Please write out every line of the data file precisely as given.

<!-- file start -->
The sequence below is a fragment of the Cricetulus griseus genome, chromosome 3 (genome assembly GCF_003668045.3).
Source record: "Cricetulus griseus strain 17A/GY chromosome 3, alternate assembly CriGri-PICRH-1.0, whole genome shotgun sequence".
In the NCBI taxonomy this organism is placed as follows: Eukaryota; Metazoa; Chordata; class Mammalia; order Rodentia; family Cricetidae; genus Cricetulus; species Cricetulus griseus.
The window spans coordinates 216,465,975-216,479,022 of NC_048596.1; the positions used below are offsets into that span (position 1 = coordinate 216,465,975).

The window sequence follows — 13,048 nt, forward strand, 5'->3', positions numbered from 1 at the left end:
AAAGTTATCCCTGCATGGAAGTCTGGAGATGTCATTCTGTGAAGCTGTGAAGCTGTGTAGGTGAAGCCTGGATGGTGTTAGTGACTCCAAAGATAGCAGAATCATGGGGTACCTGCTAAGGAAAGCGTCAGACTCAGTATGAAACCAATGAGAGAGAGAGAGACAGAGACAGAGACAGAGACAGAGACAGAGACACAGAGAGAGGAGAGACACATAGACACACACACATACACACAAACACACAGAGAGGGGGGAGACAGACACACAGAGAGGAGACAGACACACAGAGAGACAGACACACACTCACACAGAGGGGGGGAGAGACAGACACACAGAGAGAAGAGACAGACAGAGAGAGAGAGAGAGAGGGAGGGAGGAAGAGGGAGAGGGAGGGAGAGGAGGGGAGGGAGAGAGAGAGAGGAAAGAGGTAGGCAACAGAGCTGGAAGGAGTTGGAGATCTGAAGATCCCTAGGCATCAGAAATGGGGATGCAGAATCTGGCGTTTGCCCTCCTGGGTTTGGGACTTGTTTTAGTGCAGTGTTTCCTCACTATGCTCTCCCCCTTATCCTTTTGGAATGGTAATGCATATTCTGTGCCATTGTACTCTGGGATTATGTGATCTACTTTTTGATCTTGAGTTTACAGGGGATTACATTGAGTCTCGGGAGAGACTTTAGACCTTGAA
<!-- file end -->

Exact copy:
The sequence below is a fragment of the Cricetulus griseus genome, chromosome 3 (genome assembly GCF_003668045.3).
Source record: "Cricetulus griseus strain 17A/GY chromosome 3, alternate assembly CriGri-PICRH-1.0, whole genome shotgun sequence".
In the NCBI taxonomy this organism is placed as follows: Eukaryota; Metazoa; Chordata; class Mammalia; order Rodentia; family Cricetidae; genus Cricetulus; species Cricetulus griseus.
The window spans coordinates 216,465,975-216,479,022 of NC_048596.1; the positions used below are offsets into that span (position 1 = coordinate 216,465,975).

The window sequence follows — 13,048 nt, forward strand, 5'->3', positions numbered from 1 at the left end:
AAAGTTATCCCTGCATGGAAGTCTGGAGATGTCATTCTGTGAAGCTGTGAAGCTGTGTAGGTGAAGCCTGGATGGTGTTAGTGACTCCAAAGATAGCAGAATCATGGGGTACCTGCTAAGGAAAGCGTCAGACTCAGTATGAAACCAATGAGAGAGAGAGAGACAGAGACAGAGACAGAGACAGAGACAGAGACACAGAGAGAGGAGAGACACATAGACACACACACATACACACAAACACACAGAGAGGGGGGAGACAGACACACAGAGAGGAGACAGACACACAGAGAGACAGACACACACTCACACAGAGGGGGGGAGAGACAGACACACAGAGAGAAGAGACAGACAGAGAGAGAGAGAGAGAGGGAGGGAGGAAGAGGGAGAGGGAGGGAGAGGAGGGGAGGGAGAGAGAGAGAGGAAAGAGGTAGGCAACAGAGCTGGAAGGAGTTGGAGATCTGAAGATCCCTAGGCATCAGAAATGGGGATGCAGAATCTGGCGTTTGCCCTCCTGGGTTTGGGACTTGTTTTAGTGCAGTGTTTCCTCACTATGCTCTCCCCCTTATCCTTTTGGAATGGTAATGCATATTCTGTGCCATTGTACTCTGGGATTATGTGATCTACTTTTTGATCTTGAGTTTACAGGGGATTACATTGAGTCTCGGGAGAGACTTTAGACCTTGAA